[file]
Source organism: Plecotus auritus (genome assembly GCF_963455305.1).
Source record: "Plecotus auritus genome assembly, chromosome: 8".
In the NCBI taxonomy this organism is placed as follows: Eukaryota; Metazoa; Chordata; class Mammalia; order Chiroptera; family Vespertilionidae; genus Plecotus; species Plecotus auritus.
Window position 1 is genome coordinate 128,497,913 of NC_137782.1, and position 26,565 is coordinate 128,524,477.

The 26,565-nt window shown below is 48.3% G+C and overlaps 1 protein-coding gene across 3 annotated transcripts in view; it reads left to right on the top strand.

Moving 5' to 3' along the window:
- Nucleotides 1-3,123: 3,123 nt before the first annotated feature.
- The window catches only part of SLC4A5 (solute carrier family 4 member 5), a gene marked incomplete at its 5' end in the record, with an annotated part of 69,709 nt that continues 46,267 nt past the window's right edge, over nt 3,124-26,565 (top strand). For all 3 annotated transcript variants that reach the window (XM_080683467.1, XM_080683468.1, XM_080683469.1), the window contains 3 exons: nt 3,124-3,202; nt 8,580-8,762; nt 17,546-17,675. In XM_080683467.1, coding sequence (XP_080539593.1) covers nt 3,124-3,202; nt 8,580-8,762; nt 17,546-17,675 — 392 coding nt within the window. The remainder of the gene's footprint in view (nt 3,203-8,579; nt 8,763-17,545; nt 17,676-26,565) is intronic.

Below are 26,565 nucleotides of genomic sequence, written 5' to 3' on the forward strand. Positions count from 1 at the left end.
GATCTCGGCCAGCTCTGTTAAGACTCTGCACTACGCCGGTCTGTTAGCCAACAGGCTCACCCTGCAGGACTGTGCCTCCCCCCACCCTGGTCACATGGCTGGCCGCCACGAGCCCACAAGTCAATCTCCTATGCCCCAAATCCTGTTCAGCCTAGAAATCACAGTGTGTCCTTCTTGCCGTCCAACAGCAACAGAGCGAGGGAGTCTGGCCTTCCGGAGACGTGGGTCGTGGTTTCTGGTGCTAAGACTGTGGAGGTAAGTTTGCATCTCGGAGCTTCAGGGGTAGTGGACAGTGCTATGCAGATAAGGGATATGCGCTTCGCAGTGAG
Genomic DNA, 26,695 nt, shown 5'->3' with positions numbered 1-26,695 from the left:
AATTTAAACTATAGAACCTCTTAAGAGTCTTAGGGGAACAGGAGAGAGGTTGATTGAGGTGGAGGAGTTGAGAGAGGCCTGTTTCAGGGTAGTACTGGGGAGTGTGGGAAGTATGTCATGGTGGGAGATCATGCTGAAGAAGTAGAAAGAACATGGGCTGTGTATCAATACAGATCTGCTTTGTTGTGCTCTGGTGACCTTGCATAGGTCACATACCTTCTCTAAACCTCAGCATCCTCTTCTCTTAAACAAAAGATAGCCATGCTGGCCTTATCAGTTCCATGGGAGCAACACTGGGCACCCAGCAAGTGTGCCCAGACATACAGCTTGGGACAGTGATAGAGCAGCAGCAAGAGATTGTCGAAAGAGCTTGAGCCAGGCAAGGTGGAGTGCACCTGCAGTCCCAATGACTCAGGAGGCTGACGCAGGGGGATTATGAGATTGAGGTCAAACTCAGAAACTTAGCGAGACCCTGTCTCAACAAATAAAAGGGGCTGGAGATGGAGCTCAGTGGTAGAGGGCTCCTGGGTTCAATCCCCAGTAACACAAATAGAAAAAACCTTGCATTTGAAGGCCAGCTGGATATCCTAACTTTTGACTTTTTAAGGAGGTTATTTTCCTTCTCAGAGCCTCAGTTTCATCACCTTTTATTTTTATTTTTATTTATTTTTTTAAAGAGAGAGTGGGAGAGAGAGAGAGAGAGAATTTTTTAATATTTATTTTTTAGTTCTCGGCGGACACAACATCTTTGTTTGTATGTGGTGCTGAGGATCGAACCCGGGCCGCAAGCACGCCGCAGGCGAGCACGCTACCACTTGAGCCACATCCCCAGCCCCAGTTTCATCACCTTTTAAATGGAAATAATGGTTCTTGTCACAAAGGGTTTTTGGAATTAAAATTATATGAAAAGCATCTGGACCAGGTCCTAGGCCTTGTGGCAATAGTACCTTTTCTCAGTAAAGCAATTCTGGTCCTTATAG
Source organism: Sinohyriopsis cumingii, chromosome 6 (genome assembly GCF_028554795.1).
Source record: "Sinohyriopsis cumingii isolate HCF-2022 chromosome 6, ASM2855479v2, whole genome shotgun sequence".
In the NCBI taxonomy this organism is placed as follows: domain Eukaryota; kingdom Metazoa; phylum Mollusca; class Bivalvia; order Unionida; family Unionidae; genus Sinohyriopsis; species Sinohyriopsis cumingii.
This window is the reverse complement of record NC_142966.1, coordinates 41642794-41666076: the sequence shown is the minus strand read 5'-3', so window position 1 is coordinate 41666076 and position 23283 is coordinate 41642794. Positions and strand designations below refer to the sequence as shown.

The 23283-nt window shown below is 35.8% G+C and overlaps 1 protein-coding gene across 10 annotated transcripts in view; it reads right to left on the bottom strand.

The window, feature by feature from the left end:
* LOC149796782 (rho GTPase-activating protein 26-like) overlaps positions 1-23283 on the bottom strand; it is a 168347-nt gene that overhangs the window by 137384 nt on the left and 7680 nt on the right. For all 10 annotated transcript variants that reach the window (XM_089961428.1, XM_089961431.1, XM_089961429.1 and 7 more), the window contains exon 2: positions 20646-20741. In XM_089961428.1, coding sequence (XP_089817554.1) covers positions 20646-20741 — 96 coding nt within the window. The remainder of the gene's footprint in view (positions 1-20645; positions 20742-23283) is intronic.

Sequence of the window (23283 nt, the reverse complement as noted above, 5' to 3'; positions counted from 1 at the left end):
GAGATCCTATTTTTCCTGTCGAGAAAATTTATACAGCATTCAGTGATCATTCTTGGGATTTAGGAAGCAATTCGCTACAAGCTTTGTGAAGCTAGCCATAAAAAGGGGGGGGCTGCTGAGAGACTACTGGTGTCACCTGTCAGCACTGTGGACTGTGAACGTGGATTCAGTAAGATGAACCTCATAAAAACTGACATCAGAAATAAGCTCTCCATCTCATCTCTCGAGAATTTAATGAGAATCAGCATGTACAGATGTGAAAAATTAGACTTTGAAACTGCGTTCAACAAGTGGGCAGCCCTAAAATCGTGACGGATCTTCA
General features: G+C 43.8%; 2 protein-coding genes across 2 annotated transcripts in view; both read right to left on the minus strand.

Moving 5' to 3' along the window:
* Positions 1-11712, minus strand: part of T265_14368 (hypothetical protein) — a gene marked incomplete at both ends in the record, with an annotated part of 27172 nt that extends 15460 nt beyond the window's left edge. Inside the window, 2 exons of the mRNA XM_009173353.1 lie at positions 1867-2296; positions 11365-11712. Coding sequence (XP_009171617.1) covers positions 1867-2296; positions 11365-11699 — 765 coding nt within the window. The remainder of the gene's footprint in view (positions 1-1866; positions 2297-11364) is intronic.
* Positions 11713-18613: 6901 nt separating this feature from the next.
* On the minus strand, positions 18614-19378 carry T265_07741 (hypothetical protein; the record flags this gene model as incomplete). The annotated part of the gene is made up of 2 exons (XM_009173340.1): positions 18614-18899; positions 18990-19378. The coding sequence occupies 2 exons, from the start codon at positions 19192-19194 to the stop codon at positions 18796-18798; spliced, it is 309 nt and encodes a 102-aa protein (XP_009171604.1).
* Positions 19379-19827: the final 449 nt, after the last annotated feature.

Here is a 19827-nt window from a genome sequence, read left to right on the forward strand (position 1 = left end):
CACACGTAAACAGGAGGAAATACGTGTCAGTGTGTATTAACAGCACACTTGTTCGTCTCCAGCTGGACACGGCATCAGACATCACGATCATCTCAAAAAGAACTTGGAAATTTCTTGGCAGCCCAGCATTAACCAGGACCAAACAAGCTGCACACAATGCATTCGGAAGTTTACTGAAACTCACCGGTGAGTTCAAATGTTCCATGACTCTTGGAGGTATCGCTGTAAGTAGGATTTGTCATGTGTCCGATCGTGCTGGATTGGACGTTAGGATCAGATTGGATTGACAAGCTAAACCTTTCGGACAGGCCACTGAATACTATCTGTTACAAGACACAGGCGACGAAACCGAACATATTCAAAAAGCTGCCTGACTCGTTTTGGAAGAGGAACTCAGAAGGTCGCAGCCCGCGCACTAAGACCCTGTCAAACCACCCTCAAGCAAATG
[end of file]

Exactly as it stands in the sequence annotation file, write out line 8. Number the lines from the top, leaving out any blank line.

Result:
- The window catches only part of SLC4A5 (solute carrier family 4 member 5), a gene marked incomplete at its 5' end in the record, with an annotated part of 69,709 nt that continues 46,267 nt past the window's right edge, over nt 3,124-26,565 (top strand). For all 3 annotated transcript variants that reach the window (XM_080683467.1, XM_080683468.1, XM_080683469.1), the window contains 3 exons: nt 3,124-3,202; nt 8,580-8,762; nt 17,546-17,675. In XM_080683467.1, coding sequence (XP_080539593.1) covers nt 3,124-3,202; nt 8,580-8,762; nt 17,546-17,675 — 392 coding nt within the window. The remainder of the gene's footprint in view (nt 3,203-8,579; nt 8,763-17,545; nt 17,676-26,565) is intronic.